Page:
Eversmen

Crash Loves ME

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25th September 2003

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#2 14 years ago

umm ya im not reading all that lol but ya ill just run if they want me to pay money ;)




Fezarella

Lacoste

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16th December 2002

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#3 14 years ago

lol




Your_Dead

Your_Dead doesn't need a title

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25th September 2003

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#4 14 years ago

well i imagine i would end up in court cause hgr has been streaming songs for 2 years. i think i would probably be good cause i doubt they could prove shit unless shoutcast gave us up. at which point we would simply switch software. all this will do is, you guessed it INCREASE ON-LINE INTEREST. this is the same thing they tried to do to *******. anyone remember that? ******* was still small when the RIAA when after it and the second it hit the news the software EXPLODED in popularity and when it was eventually killed how many more sprang up? hundreds if not thousands did. lets see if you kill shoutcast up comes icecast or icebox i forget the name. and when they kill that someone will program something new. by trying to kill us they will only make us larger. trust me for i know all. :D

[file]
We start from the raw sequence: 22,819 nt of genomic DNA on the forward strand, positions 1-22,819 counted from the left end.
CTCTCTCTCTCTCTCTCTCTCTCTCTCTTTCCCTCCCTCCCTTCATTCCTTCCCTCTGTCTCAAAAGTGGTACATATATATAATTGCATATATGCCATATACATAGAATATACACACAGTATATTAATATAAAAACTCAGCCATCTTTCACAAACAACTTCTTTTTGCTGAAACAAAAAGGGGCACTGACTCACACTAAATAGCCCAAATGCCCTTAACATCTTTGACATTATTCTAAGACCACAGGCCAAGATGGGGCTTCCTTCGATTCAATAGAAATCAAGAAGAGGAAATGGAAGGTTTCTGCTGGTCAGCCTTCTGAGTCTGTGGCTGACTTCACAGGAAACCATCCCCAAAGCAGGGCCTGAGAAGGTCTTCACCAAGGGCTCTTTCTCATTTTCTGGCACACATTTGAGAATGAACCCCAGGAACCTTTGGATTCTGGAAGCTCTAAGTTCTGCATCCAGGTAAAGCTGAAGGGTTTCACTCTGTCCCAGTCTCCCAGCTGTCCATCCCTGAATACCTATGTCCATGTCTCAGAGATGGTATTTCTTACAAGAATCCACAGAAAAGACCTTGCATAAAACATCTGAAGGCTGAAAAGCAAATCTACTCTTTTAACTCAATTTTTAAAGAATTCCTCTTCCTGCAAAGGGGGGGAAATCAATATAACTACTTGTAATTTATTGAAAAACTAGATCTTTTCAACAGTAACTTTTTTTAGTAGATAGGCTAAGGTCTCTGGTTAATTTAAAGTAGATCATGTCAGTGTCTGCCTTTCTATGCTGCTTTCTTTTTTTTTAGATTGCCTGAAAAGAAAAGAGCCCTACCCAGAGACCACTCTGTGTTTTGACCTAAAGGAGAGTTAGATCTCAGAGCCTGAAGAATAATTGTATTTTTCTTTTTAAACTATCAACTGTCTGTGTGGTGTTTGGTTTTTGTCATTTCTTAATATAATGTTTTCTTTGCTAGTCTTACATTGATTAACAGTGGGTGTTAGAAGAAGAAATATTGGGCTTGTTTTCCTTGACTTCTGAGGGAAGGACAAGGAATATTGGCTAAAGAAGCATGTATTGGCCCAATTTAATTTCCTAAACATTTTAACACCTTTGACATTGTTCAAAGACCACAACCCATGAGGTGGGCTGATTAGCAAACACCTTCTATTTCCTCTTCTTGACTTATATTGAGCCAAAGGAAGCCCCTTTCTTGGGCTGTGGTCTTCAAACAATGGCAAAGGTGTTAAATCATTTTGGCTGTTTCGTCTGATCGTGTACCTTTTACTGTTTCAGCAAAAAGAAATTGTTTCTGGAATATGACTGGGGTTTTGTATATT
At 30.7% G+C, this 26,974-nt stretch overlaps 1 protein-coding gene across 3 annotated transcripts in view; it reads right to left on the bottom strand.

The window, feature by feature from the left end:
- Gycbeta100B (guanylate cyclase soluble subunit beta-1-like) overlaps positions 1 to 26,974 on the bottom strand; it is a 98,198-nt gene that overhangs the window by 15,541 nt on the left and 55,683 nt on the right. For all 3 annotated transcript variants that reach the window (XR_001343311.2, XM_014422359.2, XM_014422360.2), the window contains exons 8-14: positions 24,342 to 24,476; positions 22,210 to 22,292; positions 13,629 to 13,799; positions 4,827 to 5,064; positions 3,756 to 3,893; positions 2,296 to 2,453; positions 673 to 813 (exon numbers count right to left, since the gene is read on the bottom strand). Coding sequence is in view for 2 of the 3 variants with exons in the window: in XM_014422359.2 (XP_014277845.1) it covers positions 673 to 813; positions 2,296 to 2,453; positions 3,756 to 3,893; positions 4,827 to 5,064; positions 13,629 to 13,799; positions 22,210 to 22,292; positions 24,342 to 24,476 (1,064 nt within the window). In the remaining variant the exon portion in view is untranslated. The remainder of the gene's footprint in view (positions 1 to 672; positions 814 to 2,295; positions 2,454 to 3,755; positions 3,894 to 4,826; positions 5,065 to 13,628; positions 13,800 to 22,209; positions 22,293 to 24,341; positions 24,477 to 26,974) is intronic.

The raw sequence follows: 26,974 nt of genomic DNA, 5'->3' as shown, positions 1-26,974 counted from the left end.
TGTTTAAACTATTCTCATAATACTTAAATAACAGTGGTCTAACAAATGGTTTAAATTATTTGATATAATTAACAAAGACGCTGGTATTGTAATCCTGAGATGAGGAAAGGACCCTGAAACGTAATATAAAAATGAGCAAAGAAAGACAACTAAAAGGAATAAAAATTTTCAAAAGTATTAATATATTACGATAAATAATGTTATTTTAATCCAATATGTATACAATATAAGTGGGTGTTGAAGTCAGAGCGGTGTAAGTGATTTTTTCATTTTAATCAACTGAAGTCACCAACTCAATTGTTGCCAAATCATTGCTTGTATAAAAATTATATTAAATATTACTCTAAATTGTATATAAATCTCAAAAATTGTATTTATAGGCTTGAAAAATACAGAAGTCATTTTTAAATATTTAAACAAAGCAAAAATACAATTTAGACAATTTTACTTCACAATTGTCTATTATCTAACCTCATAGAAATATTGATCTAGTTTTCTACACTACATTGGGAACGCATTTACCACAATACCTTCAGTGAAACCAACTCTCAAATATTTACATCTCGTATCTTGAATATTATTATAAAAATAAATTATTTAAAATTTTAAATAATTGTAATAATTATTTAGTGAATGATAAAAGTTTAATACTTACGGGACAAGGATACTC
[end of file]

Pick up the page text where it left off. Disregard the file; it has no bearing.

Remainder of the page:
Eversmen

Crash Loves ME

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25th September 2003

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#5 14 years ago

dead i dont care we need people to tunage in




Fezarella

Lacoste

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16th December 2002

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#6 14 years ago

you need tunes that will get ppl to dance :) party-smiley-048.gifparty-smiley-048.gifparty-smiley-048.gif




Eversmen

Crash Loves ME

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25th September 2003

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#7 14 years ago

oh we got the tunes that will make the people dance




Smitty025

The local Paultard

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24th May 2003

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#8 14 years ago

yea HGR is cool there is something wrong with that smily- however you spell that




Eversmen

Crash Loves ME

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25th September 2003

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#9 14 years ago

rgr that dude




Your_Dead

Your_Dead doesn't need a title

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25th September 2003

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#10 14 years ago

seriously strange smiley